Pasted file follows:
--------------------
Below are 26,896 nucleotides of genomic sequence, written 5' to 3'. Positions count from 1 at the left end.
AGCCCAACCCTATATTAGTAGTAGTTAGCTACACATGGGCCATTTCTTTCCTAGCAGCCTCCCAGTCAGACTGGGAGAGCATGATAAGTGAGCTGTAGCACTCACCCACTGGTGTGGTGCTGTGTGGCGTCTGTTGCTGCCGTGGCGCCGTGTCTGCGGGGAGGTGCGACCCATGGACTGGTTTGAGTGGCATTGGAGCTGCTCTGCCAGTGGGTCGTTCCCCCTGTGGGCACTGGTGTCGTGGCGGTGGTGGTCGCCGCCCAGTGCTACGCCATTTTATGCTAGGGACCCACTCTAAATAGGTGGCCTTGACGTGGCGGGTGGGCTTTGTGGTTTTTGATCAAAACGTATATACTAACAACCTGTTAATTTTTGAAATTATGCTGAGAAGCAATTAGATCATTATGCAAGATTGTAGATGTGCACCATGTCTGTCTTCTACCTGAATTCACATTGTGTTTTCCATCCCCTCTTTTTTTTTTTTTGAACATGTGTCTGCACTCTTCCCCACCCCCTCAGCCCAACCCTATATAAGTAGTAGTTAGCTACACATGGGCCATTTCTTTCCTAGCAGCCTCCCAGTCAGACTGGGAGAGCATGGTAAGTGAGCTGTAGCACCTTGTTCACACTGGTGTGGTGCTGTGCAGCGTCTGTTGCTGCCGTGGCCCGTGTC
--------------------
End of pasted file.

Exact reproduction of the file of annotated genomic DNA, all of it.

Below are 26,896 nucleotides of genomic sequence, written 5' to 3'. Positions count from 1 at the left end.
AGCCCAACCCTATATTAGTAGTAGTTAGCTACACATGGGCCATTTCTTTCCTAGCAGCCTCCCAGTCAGACTGGGAGAGCATGATAAGTGAGCTGTAGCACTCACCCACTGGTGTGGTGCTGTGTGGCGTCTGTTGCTGCCGTGGCGCCGTGTCTGCGGGGAGGTGCGACCCATGGACTGGTTTGAGTGGCATTGGAGCTGCTCTGCCAGTGGGTCGTTCCCCCTGTGGGCACTGGTGTCGTGGCGGTGGTGGTCGCCGCCCAGTGCTACGCCATTTTATGCTAGGGACCCACTCTAAATAGGTGGCCTTGACGTGGCGGGTGGGCTTTGTGGTTTTTGATCAAAACGTATATACTAACAACCTGTTAATTTTTGAAATTATGCTGAGAAGCAATTAGATCATTATGCAAGATTGTAGATGTGCACCATGTCTGTCTTCTACCTGAATTCACATTGTGTTTTCCATCCCCTCTTTTTTTTTTTTTGAACATGTGTCTGCACTCTTCCCCACCCCCTCAGCCCAACCCTATATAAGTAGTAGTTAGCTACACATGGGCCATTTCTTTCCTAGCAGCCTCCCAGTCAGACTGGGAGAGCATGGTAAGTGAGCTGTAGCACCTTGTTCACACTGGTGTGGTGCTGTGCAGCGTCTGTTGCTGCCGTGGCCCGTGTC